Granatkapelle Zillertal
‘Mario Botta – Sacred Spaces’ is on view at the Ringturm Exhibition Centre in Vienna. Pictured here, the Granatkapelle Zillertal, 2013.
(Image credit: Mario Krupik)

The spiritual architecture of Swiss architect Mario Botta is the subject of an exhibition at the Ringturm Exhibition Centre in Vienna. Building studies, drawings and photography are brought side by side to reach an understanding of how Botta conceptualises and designs religious experiences through the built environment.

Religious architecture is a typology that Botta has continued to return to. His very first architectural project was a chapel at the Bigorio Capuchin monastery in Ticino, Switzerland, built in 1966, and since then, he has completed 22 spiritual buildings over his 50 year career.

san Giovanni Battista Church

San Giovanni Battista Church designed by Mario Botta.

(Image credit: Enrico Cano)

The geographical spread of Botta’s spiritual spaces is broad. His chapels can be found across Europe, in Austria, France, Italy and Switzerland. The two vast cylinders and square base of his synagogue in Israel are made of red stone from the Italian Dolomites, while a Swiss timber ceiling lines and softens the interior. Soon his reach will be even wider, as three more of his religious buildings are currently under construction including a mosque in China near the Monogolia border, a Catholic church outside of Seoul, and an Orthodox community centre in Ukraine.

Mausoleum of President Patricio Aylwin Azócar, Gonzalo Mardones Arquitecto, Santiago, Chile

While each is unique, his religious buildings hold certain stylistic similarities. Botta plays with heaviness (and lightness) using materials to create experiences of contrast – forming finite and infinite sensations. Daylight and shadows are highly controlled, as well as the human pathway through the architecture, tempered by walls, transparency, paths and thresholds. The experience is a shifting journey between states of compression and expression. 

Kirche Papst Johannes XXIII

Kirche Papst Johannes XXIII designed by Mario Botta.

(Image credit: Enrico Cano)

Botta’s religious buildings often appear like objects in the landscape, like geometric charms or symbols cut out of natural materials. In Seriate, Italy, his Church dedicated to Pope John XXIII (completed in 2004), resembles a sacred pattern or a detail of a relief carving – the building’s solidity is accentuated further still by its singular cladding material of red Verona marble. Completed in 2013, the Granatkapelle chapel in Zillertal, Austria, takes the dodecahedral form of the mineral granite after which it is named. Citing Le Corbusier, Kahn, Michelucci and Scarpa as references, Botta understands how the power of architecture can define a moment, and make a spiritual statement.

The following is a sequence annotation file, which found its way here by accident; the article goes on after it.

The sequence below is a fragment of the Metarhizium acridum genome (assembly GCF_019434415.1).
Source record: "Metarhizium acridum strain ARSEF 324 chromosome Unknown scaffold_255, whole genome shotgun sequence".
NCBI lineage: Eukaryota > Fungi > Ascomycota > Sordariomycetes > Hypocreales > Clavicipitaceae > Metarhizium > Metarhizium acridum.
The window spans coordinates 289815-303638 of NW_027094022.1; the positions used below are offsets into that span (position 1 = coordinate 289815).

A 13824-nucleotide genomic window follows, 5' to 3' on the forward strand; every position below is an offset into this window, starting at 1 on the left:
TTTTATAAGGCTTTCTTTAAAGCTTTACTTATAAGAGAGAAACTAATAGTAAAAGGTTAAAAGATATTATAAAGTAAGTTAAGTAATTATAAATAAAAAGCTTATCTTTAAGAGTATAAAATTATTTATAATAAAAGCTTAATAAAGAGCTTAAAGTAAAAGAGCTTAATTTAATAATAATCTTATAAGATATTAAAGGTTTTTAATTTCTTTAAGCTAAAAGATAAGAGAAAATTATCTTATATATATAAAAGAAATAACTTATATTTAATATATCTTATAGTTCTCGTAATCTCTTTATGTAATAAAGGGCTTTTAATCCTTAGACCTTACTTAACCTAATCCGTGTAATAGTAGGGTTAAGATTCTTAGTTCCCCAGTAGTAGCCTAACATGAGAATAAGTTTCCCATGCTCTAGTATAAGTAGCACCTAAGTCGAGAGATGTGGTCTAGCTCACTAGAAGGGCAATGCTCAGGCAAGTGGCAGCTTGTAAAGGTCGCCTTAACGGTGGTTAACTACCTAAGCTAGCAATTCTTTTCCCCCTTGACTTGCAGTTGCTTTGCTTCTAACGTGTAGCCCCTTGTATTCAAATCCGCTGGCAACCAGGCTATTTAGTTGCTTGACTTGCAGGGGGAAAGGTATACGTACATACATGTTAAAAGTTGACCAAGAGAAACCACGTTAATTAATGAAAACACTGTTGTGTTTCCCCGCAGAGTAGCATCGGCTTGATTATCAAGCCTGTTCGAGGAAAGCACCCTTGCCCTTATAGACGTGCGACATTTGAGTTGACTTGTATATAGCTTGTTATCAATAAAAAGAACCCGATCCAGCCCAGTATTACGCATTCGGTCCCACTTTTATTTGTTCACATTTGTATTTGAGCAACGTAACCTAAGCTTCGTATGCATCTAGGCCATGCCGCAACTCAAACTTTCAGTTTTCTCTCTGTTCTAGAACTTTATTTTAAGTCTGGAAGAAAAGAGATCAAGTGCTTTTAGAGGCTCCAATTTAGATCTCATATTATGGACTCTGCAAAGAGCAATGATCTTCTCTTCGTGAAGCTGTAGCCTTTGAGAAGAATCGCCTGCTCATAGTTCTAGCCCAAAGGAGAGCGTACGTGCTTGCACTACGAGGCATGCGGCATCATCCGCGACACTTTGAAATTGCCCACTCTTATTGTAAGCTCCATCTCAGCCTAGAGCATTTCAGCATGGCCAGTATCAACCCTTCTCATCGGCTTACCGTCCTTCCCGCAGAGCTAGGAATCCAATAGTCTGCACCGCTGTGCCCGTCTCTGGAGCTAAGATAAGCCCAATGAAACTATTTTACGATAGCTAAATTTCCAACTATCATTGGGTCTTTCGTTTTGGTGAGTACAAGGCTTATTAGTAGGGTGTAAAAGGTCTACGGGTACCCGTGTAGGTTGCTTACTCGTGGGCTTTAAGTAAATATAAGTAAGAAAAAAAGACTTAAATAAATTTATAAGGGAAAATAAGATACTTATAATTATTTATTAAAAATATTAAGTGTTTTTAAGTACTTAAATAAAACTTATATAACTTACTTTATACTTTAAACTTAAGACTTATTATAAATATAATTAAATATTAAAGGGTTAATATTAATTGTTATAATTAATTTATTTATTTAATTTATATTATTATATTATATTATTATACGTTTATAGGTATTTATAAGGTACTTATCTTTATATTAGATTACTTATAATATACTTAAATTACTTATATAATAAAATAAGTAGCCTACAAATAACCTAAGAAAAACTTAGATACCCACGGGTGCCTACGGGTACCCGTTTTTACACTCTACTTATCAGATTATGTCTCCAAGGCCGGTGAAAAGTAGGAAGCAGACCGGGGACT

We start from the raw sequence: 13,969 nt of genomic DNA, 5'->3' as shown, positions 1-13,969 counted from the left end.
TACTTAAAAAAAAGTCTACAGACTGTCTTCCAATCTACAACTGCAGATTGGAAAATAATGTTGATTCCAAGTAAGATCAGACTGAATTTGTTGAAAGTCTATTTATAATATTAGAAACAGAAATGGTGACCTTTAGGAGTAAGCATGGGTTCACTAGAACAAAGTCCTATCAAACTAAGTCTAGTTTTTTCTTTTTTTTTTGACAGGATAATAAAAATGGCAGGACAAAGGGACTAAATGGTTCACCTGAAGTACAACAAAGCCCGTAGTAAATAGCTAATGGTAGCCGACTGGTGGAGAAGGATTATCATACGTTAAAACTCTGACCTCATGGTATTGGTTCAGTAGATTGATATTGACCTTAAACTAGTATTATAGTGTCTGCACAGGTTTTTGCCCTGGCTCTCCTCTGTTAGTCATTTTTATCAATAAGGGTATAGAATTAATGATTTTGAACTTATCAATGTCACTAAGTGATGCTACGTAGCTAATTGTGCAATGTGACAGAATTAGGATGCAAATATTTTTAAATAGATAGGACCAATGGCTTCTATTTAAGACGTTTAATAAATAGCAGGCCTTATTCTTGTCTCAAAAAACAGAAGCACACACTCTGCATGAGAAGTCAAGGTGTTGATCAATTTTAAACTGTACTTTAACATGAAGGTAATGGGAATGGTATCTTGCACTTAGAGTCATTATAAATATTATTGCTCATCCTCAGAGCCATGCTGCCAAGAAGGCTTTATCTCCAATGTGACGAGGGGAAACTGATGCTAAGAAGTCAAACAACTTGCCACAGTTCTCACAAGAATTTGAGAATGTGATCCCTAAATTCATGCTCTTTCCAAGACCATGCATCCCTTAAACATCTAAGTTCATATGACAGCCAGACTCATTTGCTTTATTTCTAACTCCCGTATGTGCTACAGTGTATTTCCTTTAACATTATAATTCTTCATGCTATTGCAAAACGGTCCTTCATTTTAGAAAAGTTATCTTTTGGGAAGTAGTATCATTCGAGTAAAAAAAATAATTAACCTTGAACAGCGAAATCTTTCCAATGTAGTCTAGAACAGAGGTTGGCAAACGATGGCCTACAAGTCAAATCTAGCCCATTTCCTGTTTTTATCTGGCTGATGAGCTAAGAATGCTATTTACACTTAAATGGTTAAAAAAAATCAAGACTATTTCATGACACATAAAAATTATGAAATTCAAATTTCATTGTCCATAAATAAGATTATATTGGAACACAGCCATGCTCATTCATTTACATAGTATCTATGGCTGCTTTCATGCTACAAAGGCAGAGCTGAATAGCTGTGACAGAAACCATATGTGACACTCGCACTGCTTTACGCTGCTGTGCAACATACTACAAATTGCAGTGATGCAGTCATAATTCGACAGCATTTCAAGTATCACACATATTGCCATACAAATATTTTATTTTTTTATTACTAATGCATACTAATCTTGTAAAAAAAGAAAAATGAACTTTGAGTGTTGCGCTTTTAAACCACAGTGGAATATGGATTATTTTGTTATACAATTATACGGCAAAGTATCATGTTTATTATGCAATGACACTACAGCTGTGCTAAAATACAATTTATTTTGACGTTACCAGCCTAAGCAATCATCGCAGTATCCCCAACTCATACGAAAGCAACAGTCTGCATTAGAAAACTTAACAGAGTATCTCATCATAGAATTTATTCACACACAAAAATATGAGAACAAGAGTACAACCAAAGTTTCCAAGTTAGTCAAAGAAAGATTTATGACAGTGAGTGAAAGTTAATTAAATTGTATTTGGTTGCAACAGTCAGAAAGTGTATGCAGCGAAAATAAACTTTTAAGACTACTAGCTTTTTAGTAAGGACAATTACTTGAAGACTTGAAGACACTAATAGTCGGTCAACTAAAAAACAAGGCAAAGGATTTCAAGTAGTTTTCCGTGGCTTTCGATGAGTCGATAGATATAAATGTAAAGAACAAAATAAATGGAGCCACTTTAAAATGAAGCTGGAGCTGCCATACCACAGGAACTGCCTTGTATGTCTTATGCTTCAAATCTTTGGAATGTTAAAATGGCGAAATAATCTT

Beato Odorico Church

Beato Odorico Church, Pordenone, Italy, 1992, designed by Mario Botta

(Image credit: Pino Musi)

San Pietro Apostolo Church

San Pietro Apostolo Church, Sartirana di Merate, Italy, 1995, designed by Mario Botta. 

(Image credit: Enrico Cano)

Cathedral of the Resurrection

Cathedral of the Resurrection, Évry, France, 1995, designed by Mario Botta

(Image credit: Pino Musi)

Cymbalista Synagoge

Cymbalista Synagoge and Jewish Cultural Center, Tel Aviv, Israel, 1998, designed by Mario Botta.

(Image credit: Pino Musi)

Ringturm Exhibition Centre 

Installation of ‘Mario Botta – Sacred Spaces’ at the Ringturm Exhibition Centre.

(Image credit: press)

Installation of ‘Mario Botta – Sacred Spaces’  at the Ringturm Exhibition Centre 

Installation of ‘Mario Botta – Sacred Spaces’ at the Ringturm Exhibition Centre 

(Image credit: press)


‘Mario Botta – Sacral Spaces’ is on view until 31 May 2019. For more information, see the Ringturm Exhibition Centre website


Ringturm Exhibition Centre
Schottenring 30
1010 Vienna


Harriet Thorpe is a writer, journalist and editor covering architecture, design and culture, with particular interest in sustainability, 20th-century architecture and community. After studying History of Art at the School of Oriental and African Studies (SOAS) and Journalism at City University in London, she developed her interest in architecture working at Wallpaper* magazine and today contributes to Wallpaper*, The World of Interiors and Icon magazine, amongst other titles. She is author of The Sustainable City (2022, Hoxton Mini Press), a book about sustainable architecture in London, and the Modern Cambridge Map (2023, Blue Crow Media), a map of 20th-century architecture in Cambridge, the city where she grew up.